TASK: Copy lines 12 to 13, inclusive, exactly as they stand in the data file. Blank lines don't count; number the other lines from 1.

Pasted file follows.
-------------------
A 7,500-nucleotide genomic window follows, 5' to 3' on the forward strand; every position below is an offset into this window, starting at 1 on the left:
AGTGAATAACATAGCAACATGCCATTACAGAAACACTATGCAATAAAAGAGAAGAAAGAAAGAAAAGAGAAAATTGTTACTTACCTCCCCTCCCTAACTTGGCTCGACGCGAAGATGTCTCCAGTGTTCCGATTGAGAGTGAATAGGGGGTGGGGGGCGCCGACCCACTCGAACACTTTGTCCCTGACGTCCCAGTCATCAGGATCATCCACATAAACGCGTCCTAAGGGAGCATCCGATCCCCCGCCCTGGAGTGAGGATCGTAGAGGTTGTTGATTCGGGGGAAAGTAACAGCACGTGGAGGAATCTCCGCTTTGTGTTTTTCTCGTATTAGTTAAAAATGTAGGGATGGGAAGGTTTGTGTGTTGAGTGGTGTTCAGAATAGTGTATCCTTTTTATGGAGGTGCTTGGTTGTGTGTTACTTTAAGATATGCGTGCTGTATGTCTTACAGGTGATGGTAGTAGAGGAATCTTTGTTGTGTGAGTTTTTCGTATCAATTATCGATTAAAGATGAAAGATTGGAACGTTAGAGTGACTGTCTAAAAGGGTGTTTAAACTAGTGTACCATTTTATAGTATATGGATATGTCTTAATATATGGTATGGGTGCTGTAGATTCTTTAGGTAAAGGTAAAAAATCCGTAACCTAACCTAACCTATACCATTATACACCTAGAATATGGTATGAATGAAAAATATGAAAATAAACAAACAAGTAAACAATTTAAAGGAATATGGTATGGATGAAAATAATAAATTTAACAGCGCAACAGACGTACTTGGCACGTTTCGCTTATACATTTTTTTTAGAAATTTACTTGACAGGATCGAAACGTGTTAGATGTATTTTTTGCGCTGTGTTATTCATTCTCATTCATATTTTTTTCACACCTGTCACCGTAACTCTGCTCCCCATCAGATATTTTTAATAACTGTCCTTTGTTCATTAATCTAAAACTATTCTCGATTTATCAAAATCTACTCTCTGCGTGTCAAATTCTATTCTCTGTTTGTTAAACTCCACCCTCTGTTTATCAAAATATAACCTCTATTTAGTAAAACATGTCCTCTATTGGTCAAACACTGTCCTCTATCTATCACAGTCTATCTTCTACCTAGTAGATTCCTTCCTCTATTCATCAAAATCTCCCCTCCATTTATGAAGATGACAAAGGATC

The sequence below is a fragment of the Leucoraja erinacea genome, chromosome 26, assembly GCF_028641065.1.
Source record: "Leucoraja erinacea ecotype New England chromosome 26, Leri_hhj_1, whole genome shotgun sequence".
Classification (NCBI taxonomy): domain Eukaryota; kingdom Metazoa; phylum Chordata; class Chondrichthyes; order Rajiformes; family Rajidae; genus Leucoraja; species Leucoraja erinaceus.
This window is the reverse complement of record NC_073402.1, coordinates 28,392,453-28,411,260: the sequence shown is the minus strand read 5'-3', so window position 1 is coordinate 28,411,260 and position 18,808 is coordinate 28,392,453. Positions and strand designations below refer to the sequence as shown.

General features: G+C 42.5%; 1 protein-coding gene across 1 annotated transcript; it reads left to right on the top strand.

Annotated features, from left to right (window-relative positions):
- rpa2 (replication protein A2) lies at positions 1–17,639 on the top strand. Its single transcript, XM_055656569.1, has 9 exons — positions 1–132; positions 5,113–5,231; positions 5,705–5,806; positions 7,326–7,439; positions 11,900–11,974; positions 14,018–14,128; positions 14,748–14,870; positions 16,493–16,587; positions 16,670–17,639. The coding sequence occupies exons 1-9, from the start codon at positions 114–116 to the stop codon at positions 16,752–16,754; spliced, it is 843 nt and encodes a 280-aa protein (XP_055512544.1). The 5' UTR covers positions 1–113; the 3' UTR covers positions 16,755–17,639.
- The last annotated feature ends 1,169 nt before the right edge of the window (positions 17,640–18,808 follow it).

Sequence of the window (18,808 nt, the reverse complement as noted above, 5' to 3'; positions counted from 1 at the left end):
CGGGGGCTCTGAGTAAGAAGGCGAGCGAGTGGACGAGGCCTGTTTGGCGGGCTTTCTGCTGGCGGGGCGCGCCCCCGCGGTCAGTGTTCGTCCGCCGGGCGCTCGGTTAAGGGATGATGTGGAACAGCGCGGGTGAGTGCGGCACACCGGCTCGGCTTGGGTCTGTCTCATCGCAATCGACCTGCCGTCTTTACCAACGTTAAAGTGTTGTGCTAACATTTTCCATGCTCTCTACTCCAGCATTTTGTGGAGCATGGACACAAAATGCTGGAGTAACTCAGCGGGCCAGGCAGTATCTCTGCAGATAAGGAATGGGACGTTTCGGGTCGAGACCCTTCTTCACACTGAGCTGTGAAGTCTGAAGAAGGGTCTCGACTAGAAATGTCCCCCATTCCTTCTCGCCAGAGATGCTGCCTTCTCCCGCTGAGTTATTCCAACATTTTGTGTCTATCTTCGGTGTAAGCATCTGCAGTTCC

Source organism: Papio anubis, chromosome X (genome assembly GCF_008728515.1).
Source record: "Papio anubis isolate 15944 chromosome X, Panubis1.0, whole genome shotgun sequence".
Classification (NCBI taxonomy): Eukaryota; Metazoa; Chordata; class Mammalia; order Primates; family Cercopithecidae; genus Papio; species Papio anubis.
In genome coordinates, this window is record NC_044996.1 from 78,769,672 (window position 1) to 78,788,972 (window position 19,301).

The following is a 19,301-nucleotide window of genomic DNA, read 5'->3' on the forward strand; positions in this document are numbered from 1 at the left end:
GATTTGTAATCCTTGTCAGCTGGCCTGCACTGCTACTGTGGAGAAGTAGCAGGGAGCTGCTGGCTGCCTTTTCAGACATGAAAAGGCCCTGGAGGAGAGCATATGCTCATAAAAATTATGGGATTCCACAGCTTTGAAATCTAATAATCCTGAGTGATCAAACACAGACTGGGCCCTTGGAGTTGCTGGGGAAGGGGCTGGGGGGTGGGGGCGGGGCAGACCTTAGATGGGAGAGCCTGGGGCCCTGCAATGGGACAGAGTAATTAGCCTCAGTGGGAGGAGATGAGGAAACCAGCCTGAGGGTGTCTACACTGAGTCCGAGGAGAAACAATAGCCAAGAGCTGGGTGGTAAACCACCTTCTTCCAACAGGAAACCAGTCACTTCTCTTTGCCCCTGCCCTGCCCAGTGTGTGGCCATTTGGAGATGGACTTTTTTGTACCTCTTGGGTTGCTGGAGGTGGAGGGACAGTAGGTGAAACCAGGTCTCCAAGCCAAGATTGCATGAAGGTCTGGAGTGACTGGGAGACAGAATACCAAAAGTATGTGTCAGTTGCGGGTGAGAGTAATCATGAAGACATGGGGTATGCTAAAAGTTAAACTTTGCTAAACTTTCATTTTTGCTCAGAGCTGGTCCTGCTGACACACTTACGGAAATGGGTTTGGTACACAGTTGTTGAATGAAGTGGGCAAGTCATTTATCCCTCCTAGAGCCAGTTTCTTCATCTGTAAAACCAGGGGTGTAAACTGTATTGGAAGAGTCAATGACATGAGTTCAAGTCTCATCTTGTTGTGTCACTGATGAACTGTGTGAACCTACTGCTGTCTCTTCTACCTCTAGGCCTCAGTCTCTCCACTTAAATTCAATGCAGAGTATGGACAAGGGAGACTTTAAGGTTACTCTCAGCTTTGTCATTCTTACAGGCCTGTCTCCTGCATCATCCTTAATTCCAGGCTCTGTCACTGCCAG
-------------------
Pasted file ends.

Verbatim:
CGGGGGCTCTGAGTAAGAAGGCGAGCGAGTGGACGAGGCCTGTTTGGCGGGCTTTCTGCTGGCGGGGCGCGCCCCCGCGGTCAGTGTTCGTCCGCCGGGCGCTCGGTTAAGGGATGATGTGGAACAGCGCGGGTGAGTGCGGCACACCGGCTCGGCTTGGGTCTGTCTCATCGCAATCGACCTGCCGTCTTTACCAACGTTAAAGTGTTGTGCTAACATTTTCCATGCTCTCTACTCCAGCATTTTGTGGAGCATGGACACAAAATGCTGGAGTAACTCAGCGGGCCAGGCAGTATCTCTGCAGATAAGGAATGGGACGTTTCGGGTCGAGACCCTTCTTCACACTGAGCTGTGAAGTCTGAAGAAGGGTCTCGACTAGAAATGTCCCCCATTCCTTCTCGCCAGAGATGCTGCCTTCTCCCGCTGAGTTATTCCAACATTTTGTGTCTATCTTCGGTGTAAGCATCTGCAGTTCC

Source organism: Papio anubis, chromosome X (genome assembly GCF_008728515.1).